June 23, 2011 —
Electromagnetic methods are used routinely for geothermal exploration worldwide. During the past 10 years, 3D electromagnetic acquisition and interpretation methods have helped with deriving more realistic geological models. Magnetotellurics (MT) is the most commonly used EM methods. We show 3 case histories where 3D and 2D acquisition and interpretation are carried out. Two are from islands where coastal effects need to be considered. In Iceland, MT was used to define the scope of a deeper geothermal reservoir needed to supply heat for the new geothermal power plant. The second case history is from Hungary where the prospective zones are potential geothermal reservoirs. Seismic and gravity data was integrated with the magnetotellurics (MT) and geothermal targets resulted which were subsequently drilled successfully. The third example is from another island and yet to be drilled. Coastal effects made it difficult to derive initially a reliable 3D model. The integrated 3D approach with different geosciences data has proven an effective method for locating the most promising targets for geothermal exploration. In order to address the 3D nature of this problem, we developed new acquisition hardware that can acquire largest 3D arrays and is significantly more cost effective than the previous industry standard. In addition it can acquire EM and seismic with the same unit.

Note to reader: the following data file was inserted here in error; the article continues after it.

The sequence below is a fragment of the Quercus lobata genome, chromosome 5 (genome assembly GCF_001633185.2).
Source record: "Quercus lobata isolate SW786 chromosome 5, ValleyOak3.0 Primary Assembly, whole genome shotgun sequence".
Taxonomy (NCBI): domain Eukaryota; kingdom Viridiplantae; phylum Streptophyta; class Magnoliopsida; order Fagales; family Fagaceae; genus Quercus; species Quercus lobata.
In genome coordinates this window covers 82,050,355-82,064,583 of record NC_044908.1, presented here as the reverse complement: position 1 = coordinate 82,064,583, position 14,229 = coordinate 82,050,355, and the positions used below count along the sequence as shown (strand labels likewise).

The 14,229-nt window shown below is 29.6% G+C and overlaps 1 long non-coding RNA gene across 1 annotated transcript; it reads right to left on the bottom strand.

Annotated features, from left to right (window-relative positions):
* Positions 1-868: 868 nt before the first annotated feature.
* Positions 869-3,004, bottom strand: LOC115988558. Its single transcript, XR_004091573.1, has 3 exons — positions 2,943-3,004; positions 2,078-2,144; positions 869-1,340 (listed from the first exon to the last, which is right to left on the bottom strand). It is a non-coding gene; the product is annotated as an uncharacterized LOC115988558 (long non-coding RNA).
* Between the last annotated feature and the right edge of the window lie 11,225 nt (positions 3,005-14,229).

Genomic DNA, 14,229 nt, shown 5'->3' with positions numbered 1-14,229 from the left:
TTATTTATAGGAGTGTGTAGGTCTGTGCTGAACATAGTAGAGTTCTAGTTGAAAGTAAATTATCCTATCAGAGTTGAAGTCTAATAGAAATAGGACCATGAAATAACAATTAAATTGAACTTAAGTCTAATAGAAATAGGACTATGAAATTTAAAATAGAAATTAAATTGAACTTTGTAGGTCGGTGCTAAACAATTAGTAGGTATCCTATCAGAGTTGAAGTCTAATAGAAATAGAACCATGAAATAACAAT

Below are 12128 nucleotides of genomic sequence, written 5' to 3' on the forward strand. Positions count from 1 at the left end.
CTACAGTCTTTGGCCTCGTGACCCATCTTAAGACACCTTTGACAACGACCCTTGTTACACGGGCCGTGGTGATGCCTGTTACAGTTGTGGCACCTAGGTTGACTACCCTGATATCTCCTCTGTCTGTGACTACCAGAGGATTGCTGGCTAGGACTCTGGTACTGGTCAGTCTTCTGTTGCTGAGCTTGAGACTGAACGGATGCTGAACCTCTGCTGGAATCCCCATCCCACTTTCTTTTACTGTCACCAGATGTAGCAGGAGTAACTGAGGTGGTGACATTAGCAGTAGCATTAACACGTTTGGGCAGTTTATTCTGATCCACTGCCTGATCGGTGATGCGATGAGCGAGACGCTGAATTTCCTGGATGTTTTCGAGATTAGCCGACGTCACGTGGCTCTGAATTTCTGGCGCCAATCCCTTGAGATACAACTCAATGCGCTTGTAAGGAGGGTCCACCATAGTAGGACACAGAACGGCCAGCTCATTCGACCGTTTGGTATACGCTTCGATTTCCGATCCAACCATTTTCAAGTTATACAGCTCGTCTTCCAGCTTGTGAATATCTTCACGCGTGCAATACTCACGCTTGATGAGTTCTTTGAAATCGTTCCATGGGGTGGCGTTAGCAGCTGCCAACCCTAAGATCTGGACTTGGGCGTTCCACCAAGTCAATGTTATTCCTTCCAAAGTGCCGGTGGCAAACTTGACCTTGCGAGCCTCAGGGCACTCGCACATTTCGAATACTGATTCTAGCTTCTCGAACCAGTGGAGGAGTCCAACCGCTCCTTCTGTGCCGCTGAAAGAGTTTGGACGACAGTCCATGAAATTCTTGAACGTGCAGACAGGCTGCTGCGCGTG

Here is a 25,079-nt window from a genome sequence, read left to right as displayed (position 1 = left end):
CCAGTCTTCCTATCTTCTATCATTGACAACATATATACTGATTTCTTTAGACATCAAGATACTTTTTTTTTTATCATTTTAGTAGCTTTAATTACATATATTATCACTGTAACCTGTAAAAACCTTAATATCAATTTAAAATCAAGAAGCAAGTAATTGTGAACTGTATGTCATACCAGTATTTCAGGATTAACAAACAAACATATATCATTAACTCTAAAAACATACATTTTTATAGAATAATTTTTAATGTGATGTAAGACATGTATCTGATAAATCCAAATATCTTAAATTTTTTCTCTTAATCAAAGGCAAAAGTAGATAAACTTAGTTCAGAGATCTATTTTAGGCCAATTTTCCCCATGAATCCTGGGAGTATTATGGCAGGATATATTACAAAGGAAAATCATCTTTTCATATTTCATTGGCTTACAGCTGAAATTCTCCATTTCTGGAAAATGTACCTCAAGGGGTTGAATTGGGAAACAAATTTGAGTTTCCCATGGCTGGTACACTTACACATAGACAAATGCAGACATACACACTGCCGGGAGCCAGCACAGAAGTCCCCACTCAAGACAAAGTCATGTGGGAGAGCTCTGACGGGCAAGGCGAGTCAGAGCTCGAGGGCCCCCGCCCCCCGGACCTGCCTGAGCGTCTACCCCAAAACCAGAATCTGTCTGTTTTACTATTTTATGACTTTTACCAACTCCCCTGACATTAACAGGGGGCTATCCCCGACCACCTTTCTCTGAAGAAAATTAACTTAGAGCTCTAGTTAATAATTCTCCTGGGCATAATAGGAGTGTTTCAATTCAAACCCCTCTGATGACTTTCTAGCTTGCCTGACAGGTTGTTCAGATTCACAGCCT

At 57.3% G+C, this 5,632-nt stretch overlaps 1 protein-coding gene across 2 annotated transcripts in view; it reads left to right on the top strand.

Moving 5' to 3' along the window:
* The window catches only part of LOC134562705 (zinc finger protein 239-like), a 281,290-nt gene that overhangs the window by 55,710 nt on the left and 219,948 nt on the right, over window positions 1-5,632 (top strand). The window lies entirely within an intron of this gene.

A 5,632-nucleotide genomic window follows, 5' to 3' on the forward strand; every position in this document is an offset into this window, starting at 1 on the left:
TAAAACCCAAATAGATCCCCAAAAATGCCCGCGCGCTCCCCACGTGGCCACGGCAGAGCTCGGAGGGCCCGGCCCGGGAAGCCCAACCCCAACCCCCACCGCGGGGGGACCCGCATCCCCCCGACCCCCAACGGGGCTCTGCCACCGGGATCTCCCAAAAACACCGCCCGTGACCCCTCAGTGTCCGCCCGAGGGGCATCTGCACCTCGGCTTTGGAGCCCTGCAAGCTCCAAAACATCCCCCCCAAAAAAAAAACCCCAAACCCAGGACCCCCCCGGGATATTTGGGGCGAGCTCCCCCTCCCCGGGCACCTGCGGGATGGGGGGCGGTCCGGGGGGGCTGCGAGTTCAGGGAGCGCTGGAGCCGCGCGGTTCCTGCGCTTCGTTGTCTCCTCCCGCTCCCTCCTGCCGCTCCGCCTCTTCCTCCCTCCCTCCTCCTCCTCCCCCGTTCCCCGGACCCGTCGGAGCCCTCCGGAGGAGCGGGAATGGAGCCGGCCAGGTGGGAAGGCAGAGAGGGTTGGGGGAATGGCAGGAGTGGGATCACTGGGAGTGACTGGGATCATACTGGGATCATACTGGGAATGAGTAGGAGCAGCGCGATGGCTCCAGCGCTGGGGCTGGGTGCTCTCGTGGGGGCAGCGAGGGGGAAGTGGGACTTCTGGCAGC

Dr. K.M. Strack is president of KMS Technologies- KJT Enterprises Inc. specializing in electromagnetic technology for land & marine exploration, appraisal drilling and production monitoring. Kurt also serves as Adjunct Professor in the Electrical Engineering Department at the University of Houston, Mahidol University Bangkok, and at Yangtze University, Jiangzhou China where he teaches borehole geophysics and electrical methods for petroleum applications, respectively. Before starting KJT Enterprises, Kurt served as Chief Scientist for Baker Atlas in Houston after various management positions. Kurt received a Ph.D. from the University of Cologne, Germany and a M.Sc. from Colorado School of Mines. He worked over the past 25 years as a geophysical consultant and as university researcher and teacher and as R & D manager in the geothermal and oil industry. Kurt published over 100 publications, 1 textbook and authors/co-authors more than 25 patents. He received a Fulbright scholarship and numerous international grants/awards throughout his career.